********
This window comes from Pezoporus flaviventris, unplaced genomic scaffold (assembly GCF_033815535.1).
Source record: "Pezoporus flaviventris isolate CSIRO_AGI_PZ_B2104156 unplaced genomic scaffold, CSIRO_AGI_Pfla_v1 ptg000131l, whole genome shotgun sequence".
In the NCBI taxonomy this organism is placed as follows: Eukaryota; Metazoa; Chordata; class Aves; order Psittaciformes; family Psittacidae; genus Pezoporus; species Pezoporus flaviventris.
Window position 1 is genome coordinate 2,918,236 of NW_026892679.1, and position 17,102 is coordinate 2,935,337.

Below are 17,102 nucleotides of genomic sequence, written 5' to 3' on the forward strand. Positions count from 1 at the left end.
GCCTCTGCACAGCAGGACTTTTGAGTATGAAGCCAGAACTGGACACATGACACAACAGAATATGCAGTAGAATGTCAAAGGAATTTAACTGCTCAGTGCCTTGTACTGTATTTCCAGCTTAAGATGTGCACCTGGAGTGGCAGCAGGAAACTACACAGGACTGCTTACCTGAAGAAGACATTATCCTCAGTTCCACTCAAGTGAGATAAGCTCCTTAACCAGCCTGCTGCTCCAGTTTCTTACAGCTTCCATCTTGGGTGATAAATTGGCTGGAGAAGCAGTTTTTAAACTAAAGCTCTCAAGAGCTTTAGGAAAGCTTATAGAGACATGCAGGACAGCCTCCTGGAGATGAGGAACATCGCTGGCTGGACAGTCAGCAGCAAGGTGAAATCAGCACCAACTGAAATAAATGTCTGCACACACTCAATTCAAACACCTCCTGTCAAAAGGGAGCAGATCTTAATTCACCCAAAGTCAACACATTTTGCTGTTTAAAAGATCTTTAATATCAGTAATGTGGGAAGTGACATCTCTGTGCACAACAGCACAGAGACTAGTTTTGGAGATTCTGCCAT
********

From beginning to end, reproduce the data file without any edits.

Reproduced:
This window comes from Pezoporus flaviventris, unplaced genomic scaffold (assembly GCF_033815535.1).
Source record: "Pezoporus flaviventris isolate CSIRO_AGI_PZ_B2104156 unplaced genomic scaffold, CSIRO_AGI_Pfla_v1 ptg000131l, whole genome shotgun sequence".
In the NCBI taxonomy this organism is placed as follows: Eukaryota; Metazoa; Chordata; class Aves; order Psittaciformes; family Psittacidae; genus Pezoporus; species Pezoporus flaviventris.
Window position 1 is genome coordinate 2,918,236 of NW_026892679.1, and position 17,102 is coordinate 2,935,337.

Below are 17,102 nucleotides of genomic sequence, written 5' to 3' on the forward strand. Positions count from 1 at the left end.
GCCTCTGCACAGCAGGACTTTTGAGTATGAAGCCAGAACTGGACACATGACACAACAGAATATGCAGTAGAATGTCAAAGGAATTTAACTGCTCAGTGCCTTGTACTGTATTTCCAGCTTAAGATGTGCACCTGGAGTGGCAGCAGGAAACTACACAGGACTGCTTACCTGAAGAAGACATTATCCTCAGTTCCACTCAAGTGAGATAAGCTCCTTAACCAGCCTGCTGCTCCAGTTTCTTACAGCTTCCATCTTGGGTGATAAATTGGCTGGAGAAGCAGTTTTTAAACTAAAGCTCTCAAGAGCTTTAGGAAAGCTTATAGAGACATGCAGGACAGCCTCCTGGAGATGAGGAACATCGCTGGCTGGACAGTCAGCAGCAAGGTGAAATCAGCACCAACTGAAATAAATGTCTGCACACACTCAATTCAAACACCTCCTGTCAAAAGGGAGCAGATCTTAATTCACCCAAAGTCAACACATTTTGCTGTTTAAAAGATCTTTAATATCAGTAATGTGGGAAGTGACATCTCTGTGCACAACAGCACAGAGACTAGTTTTGGAGATTCTGCCAT